Tuesday, January 29, 2008

SANDHILL CRAIN HUNTING PROPOSAL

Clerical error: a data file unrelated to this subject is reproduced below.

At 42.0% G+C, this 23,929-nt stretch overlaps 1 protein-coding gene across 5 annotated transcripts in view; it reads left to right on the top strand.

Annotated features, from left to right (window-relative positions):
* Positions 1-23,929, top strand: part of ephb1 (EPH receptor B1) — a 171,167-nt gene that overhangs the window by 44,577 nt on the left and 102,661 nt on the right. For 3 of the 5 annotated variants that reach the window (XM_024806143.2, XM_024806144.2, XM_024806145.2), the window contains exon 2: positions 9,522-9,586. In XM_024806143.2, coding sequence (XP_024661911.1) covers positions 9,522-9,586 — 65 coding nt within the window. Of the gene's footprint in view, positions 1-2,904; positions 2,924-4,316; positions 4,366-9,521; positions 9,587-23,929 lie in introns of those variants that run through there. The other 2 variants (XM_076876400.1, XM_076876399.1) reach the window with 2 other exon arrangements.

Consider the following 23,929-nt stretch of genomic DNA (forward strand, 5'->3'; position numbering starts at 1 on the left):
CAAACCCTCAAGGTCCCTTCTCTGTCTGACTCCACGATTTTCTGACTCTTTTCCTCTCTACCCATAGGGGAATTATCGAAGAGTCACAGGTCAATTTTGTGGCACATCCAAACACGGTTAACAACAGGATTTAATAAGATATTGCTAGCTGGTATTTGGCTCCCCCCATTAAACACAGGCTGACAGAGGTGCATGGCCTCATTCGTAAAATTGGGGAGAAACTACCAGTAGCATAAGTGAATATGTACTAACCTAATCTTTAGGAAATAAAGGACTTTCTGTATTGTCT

I was made aware today by a friend who is a birder that there is a referendum to create a hunting season on Sandhill Cranes. This idea is being publicised by a Columnist who writes for the Knoxville Sentinel named Bob Hodge. I do not know Bob Hodge's credentials and I haven't seen the actual article yet. I will delve into this shortly. I have seen a couple emails with quotes from his articles stating his justification for a hunting season. He states "the freakin things are everywhere." If this is indeed a statement from an educated columnist, I feel it speaks volume's about the mentality behind the hunting movement here in Tennessee. I know that hunting provides the money that funds habitat development and tax dollars fund many agencies that provide stewardship for our wildlife. I have been a hunter up until I was about 45 years old. I have used, archery, shot gun, black powder, rifles and even pistols of several calibers to harvest game. A change occurred in my life when I asked myself why? What am I doing this for? Maybe it's an age thing. I don't know. I am not advocating the elimination of hunting here. Everyone exercises his or her legal rights as they see fit. I can justify my tolerance of it through revenue collection. There are better ways of controlling wildlife populations but this is not the forum for explanations. That all being said; I am deeply disturbed at the idea of opening up a hunting season on these birds. No, they are not nor have ever been close to extinction. The Whooping Crane was and is near extinction. Birds of a feather flock together. The Whoopers and the Sandhill's do share habitat on the ground and in flight. The destruction of a single Whooping Crane is unthinkable and the ramifications of a single death are many. Mr. Hodge's article mentions training. Hunters may be trained to discern the difference between a Whooper and a Sandhill. Education is the answer. Listen to me and listen good. I use the trail just off the Tellico Parkway near Route 95. You've seen my articles about it here on this blog. Trained and educated hunters! The beautiful sign on the trail pointing out a boat landing was destroyed the second day after it's construction. It was donated. It was laboriously dragged over that trail and installed next to the neat, clean little boat landing. It has been perforated by buck shot. Holes all through it. Senseless. I take my dogs on that trail frequently. I have found deer hides and piles of guts right on the trail. Not once, but frequently. I have had to leave the area because of my dogs inability to ignore the refuse. In these cases hunters intentionally blasted the sign and were too lazy and put out to remove entrails from their deer kills back in the woods. In the openness of the trail, they could actually skin the deer. Then just leave the offal IN THE MIDDLE OF THE TRAIL. Now, this mentality is going to be trained? Those are just a couple of examples. I have more, but you get the idea. If a season is opened on the Sandhills, I guarantee the Whooping Cranes will suffer the consequences. And what joy or pride could possibly be obtained by ending the life of such a beautiful, graceful bird? Explain that to me. What is it that is so honorable about getting a picture taken holding a dead Sandhill by the neck out to the side and smiling into the camera? Please, someone explain that. There is no habitat destruction that will be prevented by harvesting them. I guess the statement by Mr Hodge says it all----"The freekin things are everywhere." I will be printing an article concerning this issue in the Knoxville Sentinal. I must read Mr Hodge's article and find out a bit about his background first. This idea of slaughtering Sandhills is uncontionable and for an outdoor writer to promote the idea is next to sacrilige. Furthermore, anyone who considers himself a friend of the wilderness and an outdoor columnist who refers to a Sandhill Crane as a freeking thing is a detriment to his newspaper and hunters alike. He certainly is no friend to nature.